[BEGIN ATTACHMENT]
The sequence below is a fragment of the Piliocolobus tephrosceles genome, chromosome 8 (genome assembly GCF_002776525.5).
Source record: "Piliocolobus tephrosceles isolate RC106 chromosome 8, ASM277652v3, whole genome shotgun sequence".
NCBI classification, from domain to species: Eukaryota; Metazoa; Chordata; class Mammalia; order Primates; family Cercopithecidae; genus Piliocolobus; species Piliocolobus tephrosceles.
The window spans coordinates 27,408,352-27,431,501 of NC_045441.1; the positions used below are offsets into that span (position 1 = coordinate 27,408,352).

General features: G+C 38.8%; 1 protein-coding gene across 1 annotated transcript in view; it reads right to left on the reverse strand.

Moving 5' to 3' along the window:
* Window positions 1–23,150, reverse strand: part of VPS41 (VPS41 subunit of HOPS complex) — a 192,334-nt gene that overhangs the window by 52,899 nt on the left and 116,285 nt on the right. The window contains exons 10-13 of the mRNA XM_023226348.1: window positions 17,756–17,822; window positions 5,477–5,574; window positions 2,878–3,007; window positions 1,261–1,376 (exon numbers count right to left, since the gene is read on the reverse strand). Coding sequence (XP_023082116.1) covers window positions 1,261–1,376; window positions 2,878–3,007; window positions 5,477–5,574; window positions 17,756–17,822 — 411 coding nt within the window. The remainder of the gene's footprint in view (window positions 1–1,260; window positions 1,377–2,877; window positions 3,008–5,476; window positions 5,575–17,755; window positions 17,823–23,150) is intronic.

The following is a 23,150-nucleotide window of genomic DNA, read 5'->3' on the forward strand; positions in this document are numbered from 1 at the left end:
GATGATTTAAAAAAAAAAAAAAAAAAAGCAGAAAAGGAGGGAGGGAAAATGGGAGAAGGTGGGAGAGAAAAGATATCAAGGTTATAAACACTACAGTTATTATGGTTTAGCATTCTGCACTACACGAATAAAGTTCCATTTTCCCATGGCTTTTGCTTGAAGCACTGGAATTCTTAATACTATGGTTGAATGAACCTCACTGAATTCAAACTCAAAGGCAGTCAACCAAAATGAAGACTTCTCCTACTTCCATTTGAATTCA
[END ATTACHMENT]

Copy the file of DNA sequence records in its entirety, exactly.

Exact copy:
The sequence below is a fragment of the Piliocolobus tephrosceles genome, chromosome 8 (genome assembly GCF_002776525.5).
Source record: "Piliocolobus tephrosceles isolate RC106 chromosome 8, ASM277652v3, whole genome shotgun sequence".
NCBI classification, from domain to species: Eukaryota; Metazoa; Chordata; class Mammalia; order Primates; family Cercopithecidae; genus Piliocolobus; species Piliocolobus tephrosceles.
The window spans coordinates 27,408,352-27,431,501 of NC_045441.1; the positions used below are offsets into that span (position 1 = coordinate 27,408,352).

General features: G+C 38.8%; 1 protein-coding gene across 1 annotated transcript in view; it reads right to left on the reverse strand.

Moving 5' to 3' along the window:
* Window positions 1–23,150, reverse strand: part of VPS41 (VPS41 subunit of HOPS complex) — a 192,334-nt gene that overhangs the window by 52,899 nt on the left and 116,285 nt on the right. The window contains exons 10-13 of the mRNA XM_023226348.1: window positions 17,756–17,822; window positions 5,477–5,574; window positions 2,878–3,007; window positions 1,261–1,376 (exon numbers count right to left, since the gene is read on the reverse strand). Coding sequence (XP_023082116.1) covers window positions 1,261–1,376; window positions 2,878–3,007; window positions 5,477–5,574; window positions 17,756–17,822 — 411 coding nt within the window. The remainder of the gene's footprint in view (window positions 1–1,260; window positions 1,377–2,877; window positions 3,008–5,476; window positions 5,575–17,755; window positions 17,823–23,150) is intronic.

The following is a 23,150-nucleotide window of genomic DNA, read 5'->3' on the forward strand; positions in this document are numbered from 1 at the left end:
GATGATTTAAAAAAAAAAAAAAAAAAAGCAGAAAAGGAGGGAGGGAAAATGGGAGAAGGTGGGAGAGAAAAGATATCAAGGTTATAAACACTACAGTTATTATGGTTTAGCATTCTGCACTACACGAATAAAGTTCCATTTTCCCATGGCTTTTGCTTGAAGCACTGGAATTCTTAATACTATGGTTGAATGAACCTCACTGAATTCAAACTCAAAGGCAGTCAACCAAAATGAAGACTTCTCCTACTTCCATTTGAATTCA